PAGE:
The case against unanimity

European Council - Brussels, 19 and 20 June 2008 (source The Council of the European Union)

The phenomenon of the tragedy of the commons is well-known: a resource common to all is over-exploited to the disbenefit of all because there is no means of restraining individuals in their use of that resource. A fish stock is depleted because it is in the interest of each fishing boat, if the others are going to keep fishing until the stock is exhausted, to do the same. A quota system is intended to prevent the tragedy of the commons.

There is also the equivalent but opposite problem. There are too many means of restraining individuals, so that nothing gets done. It is described in an article in the latest issue of the New Yorker (read it here). Examples are quoted such as the nascent American aeroplane industry, where the distribution of patents in the hands of many different companies made it impossible to design and build a new type of plane. The centralisation of patent ownership, or rather of licensing, made it realistic to build aircraft again.

Compulsory purchase orders are used to buy the land needed for new railway lines, on a similar principle. It is observed that:

“When something you own is necessary to the success of a venture, even if its contribution is small, you’ll tend to ask for an amount close to the full value of the venture. And since everyone in your position also thinks he deserves a huge sum, the venture quickly becomes unviable.”

If this is true of commercial ventures, it is also true of political ones. In the EU, when decisions have to be taken by unanimity, decisions are slow and littered with all kinds of problems. Each of the 27 member states has to agree to the decision, which means that each of the 27 can add in all kinds of other conditions before its assent is given.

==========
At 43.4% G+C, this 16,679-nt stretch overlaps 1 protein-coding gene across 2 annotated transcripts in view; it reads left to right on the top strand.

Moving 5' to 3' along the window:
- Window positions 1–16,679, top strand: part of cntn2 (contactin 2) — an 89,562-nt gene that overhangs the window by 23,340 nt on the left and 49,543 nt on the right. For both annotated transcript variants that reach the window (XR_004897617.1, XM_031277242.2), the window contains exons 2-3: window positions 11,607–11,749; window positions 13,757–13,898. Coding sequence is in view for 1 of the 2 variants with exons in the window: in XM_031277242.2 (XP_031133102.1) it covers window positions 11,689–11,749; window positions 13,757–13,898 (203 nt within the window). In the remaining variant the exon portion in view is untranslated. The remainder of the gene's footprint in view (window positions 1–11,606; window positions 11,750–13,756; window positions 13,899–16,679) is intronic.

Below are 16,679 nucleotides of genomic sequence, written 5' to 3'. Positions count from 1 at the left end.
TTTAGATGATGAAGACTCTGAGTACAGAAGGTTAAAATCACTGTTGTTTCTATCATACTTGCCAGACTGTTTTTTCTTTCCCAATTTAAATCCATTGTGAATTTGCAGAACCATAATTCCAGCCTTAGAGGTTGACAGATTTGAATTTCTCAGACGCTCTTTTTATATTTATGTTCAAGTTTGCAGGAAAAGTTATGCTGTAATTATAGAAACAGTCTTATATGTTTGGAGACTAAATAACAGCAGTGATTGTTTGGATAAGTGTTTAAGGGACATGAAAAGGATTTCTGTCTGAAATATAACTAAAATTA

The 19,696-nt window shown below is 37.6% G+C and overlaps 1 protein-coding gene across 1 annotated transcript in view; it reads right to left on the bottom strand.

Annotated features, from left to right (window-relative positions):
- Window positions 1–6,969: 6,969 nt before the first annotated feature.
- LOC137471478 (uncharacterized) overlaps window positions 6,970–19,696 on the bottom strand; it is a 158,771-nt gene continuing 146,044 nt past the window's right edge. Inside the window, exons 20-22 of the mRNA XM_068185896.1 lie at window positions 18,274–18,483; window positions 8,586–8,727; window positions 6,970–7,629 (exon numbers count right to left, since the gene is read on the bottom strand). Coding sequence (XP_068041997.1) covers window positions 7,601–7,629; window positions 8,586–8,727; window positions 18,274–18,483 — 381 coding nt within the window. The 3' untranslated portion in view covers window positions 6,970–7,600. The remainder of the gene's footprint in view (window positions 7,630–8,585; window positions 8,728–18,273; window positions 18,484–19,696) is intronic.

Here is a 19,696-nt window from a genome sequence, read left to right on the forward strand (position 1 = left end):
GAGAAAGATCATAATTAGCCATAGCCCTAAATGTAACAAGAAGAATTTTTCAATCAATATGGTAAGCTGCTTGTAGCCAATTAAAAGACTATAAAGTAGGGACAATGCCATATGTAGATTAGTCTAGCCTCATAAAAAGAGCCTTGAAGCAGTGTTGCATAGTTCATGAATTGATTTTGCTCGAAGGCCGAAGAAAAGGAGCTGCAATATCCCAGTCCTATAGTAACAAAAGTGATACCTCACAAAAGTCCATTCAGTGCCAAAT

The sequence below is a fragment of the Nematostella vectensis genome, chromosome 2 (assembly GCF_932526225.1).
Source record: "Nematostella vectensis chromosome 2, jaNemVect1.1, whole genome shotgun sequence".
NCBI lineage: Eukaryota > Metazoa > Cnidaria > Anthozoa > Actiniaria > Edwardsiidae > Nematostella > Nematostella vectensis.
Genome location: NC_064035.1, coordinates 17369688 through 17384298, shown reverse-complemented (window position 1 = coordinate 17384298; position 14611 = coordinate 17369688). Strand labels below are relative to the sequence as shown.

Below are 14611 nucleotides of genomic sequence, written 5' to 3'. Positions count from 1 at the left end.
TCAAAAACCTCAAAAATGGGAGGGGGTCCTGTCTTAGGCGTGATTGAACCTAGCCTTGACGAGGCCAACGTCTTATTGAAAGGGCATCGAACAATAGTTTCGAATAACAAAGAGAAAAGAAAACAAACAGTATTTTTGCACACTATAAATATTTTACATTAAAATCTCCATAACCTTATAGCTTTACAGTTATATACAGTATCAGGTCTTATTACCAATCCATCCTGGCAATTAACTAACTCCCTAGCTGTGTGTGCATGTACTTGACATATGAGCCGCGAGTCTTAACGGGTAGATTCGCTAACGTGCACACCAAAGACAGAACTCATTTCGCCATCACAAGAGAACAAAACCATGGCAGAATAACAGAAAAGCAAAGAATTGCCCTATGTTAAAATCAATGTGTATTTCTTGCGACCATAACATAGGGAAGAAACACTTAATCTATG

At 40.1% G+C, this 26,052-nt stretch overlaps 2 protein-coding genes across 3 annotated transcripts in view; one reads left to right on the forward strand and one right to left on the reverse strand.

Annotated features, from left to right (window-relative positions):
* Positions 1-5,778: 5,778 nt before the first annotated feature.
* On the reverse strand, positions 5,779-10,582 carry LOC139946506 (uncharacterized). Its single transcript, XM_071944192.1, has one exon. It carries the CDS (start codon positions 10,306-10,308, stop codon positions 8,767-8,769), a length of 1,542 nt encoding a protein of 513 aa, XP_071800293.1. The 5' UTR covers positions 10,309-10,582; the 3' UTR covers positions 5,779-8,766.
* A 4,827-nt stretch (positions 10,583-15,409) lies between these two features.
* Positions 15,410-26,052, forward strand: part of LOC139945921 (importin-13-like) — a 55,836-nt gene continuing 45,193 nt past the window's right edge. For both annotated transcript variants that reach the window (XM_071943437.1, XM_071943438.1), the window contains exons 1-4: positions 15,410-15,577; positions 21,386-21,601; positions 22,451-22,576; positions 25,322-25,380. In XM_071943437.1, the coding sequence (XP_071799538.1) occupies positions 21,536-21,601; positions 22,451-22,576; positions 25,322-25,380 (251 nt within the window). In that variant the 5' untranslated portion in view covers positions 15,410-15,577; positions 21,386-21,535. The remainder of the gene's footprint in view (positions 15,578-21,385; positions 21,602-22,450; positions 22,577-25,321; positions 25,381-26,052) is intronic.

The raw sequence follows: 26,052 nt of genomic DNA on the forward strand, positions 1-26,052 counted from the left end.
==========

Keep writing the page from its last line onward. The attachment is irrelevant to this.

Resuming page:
Under Qualified Majority Voting, the situation is entirely different. Only about 2/3 of the member states have to agree to a proposal – the formula remains quite complicated under the Nice treaty because the Irish people voted against having a simpler one in their referendum – which means that the opposition of others can be overridden. When building a winning coalition, therefore, the first states to join it can add their own additional concerns to the proposal, up to the point at which a sufficient majority is achieved. After that point, the remaining member states will gain nothing from their opposition, as they will be on the losing side in the vote. It is therefore in the interest of each member state to join the coalition rather than to continue to resist it. QMV encourages member states to find and emphasise common interests rather than to focus on their conflicting ones.

That is why the adoption of QMV in the Single European Act was an essential step in creating the single market. It also makes it strange that those people who are most insistent on the pre-eminence of the market in the EU are the most opposed to the use of QMV in creating it.

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